The Frontline Relies on You
2017 September July 16, 7 pm
After the civil war which ended in 1949 there are two China’s, the People’s Republic of China * and the Republic of China better known as Taiwan*, both are locked in a complex military, political and diplomatic confrontation. Since then, the relations between China and Taiwan have been characterized by limited contact, tensions, and instability, due to the fact the Civil War merely stopped without formal signing of any peace treaty and the two sides are technically still in a state of war. The questions of independence and the island’s relationship to mainland China are complex and inspire very strong emotions among Taiwanese people. As such, the political status and the legal status of Taiwan (alongside the territories currently under Taiwan jurisdiction, like the islands of Matsu an Kinmen) are in dispute. In 1971, the United Nations gave the China seat to China instead of Taiwan: most states recognize China to be the sole legitimate representative of all China, and the UN classifies Taiwan as “Taiwan, Province of China”. Taiwan has de facto relations with most sovereign states. US policy has been described as one of “strategic ambiguity”, seeking to balance China’s emergence as a regional power with US admiration for Taiwan’s economic success and democratization.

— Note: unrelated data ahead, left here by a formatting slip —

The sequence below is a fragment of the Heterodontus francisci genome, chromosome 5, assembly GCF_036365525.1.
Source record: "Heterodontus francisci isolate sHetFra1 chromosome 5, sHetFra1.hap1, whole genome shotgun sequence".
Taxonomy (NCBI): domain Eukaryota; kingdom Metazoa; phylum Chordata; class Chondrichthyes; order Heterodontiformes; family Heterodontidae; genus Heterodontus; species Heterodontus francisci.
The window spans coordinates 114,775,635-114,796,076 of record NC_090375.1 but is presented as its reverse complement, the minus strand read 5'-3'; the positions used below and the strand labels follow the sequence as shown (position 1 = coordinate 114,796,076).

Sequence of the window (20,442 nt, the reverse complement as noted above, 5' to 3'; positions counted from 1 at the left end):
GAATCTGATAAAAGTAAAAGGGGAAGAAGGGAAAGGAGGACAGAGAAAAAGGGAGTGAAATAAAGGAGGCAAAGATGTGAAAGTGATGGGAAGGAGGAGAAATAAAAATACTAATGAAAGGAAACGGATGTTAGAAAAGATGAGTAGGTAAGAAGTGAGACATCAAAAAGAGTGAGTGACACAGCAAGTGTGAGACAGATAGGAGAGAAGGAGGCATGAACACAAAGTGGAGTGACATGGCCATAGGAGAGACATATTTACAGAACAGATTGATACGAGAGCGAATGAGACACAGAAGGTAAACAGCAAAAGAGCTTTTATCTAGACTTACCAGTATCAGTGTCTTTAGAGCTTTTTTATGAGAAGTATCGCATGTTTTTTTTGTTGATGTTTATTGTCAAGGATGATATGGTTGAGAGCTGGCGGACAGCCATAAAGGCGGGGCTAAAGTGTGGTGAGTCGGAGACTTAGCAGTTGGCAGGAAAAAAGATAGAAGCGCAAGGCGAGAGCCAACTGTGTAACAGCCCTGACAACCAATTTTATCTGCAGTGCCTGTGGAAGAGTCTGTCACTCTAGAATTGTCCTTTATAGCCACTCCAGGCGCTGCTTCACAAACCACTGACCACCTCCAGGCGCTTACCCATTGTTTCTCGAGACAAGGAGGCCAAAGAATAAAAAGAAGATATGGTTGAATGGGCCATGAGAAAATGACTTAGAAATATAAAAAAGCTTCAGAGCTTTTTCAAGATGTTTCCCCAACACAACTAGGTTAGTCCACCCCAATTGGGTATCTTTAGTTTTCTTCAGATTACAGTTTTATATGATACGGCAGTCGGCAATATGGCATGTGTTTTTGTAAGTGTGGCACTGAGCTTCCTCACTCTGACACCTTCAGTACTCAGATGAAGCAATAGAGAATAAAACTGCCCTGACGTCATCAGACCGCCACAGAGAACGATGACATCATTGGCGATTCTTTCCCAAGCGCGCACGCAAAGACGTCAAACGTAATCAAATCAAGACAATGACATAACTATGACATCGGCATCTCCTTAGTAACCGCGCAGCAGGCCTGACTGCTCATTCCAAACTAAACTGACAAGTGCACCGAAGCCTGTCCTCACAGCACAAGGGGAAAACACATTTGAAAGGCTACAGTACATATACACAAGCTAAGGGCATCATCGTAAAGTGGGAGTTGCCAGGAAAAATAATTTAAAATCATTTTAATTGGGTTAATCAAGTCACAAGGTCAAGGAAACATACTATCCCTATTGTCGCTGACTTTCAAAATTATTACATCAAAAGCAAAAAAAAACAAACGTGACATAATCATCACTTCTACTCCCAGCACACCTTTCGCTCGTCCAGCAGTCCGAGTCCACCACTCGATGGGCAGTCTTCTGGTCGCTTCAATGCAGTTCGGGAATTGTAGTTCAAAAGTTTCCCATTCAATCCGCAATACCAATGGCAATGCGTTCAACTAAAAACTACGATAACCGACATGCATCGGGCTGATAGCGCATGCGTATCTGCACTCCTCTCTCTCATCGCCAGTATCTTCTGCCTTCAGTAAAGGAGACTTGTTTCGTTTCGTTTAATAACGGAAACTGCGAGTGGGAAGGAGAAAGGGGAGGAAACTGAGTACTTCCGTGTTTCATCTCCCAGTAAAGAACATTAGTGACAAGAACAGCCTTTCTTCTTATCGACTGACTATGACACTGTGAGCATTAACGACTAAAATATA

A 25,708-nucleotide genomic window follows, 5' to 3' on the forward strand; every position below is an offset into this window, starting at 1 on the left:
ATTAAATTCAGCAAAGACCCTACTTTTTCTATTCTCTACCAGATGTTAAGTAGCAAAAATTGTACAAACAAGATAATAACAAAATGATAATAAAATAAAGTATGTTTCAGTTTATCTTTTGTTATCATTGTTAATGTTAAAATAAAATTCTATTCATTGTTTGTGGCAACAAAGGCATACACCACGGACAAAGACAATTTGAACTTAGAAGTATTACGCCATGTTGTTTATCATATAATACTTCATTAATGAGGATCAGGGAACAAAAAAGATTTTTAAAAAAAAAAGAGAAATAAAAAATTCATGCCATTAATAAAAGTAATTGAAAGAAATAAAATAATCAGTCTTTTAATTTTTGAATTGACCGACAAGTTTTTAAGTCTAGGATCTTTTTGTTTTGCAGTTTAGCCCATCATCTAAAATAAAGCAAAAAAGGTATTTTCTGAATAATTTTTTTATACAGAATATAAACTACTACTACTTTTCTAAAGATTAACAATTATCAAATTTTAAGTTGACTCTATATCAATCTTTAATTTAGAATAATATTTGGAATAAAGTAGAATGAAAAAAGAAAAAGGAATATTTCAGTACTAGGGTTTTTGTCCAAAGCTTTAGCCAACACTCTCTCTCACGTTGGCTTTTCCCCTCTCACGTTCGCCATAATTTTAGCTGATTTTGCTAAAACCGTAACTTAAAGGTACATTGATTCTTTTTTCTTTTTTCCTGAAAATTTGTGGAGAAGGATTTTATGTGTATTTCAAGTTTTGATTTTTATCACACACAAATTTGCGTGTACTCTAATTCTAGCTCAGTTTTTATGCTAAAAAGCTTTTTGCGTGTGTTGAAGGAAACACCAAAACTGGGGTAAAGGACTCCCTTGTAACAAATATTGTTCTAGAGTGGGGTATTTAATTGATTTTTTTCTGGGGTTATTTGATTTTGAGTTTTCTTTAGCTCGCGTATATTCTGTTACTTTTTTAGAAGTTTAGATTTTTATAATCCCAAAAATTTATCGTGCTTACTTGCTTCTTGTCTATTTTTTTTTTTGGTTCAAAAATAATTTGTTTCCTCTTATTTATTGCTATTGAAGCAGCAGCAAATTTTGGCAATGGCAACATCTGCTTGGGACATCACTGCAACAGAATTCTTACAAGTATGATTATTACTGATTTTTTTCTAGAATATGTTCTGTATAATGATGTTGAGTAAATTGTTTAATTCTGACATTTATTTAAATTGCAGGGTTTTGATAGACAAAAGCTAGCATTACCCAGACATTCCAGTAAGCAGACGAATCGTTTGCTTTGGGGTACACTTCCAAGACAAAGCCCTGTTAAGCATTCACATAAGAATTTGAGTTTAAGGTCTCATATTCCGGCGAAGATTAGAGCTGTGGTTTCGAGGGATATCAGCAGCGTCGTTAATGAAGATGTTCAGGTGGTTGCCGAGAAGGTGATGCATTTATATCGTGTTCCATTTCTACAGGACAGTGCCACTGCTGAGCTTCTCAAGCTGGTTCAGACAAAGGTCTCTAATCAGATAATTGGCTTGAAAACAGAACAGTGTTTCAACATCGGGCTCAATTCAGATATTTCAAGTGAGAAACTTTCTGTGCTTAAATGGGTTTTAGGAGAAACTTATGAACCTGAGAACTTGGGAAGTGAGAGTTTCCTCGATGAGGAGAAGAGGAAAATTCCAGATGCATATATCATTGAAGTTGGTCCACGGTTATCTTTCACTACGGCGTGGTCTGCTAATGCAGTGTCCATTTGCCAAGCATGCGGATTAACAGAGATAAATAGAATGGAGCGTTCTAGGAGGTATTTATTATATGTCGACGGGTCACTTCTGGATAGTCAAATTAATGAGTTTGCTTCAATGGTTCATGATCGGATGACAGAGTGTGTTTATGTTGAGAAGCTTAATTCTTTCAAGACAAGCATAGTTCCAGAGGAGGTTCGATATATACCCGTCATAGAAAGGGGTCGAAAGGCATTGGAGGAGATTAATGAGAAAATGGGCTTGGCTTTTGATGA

These series are to be framed within this historical context. In between the Chinese mainland and Taiwan lies the small Taiwanese islands of Matsu and Kinmen so close to mainland China they can see each other. The islands are culturally related and geographically very close to the China, but politically to Taiwan. This geographical proximity of these two ‘enemies’ made me curious. Although things cooled down over the years, the islands remain still heavily militarized.
The islands of Kinmen, which means Golden Gate and are only a couple of kilometers from the Chinese city of Xiamen, has a long and rich common history over more the 1700 years. The archipel of Matsu, very close to the Chinese city of Fuzhou, used to be just some small fishing villages, but became a frontline between the two states, with thus heavy militarization as a result. Only in 1992 the military administration was lifted and (some) of the island became open to the public.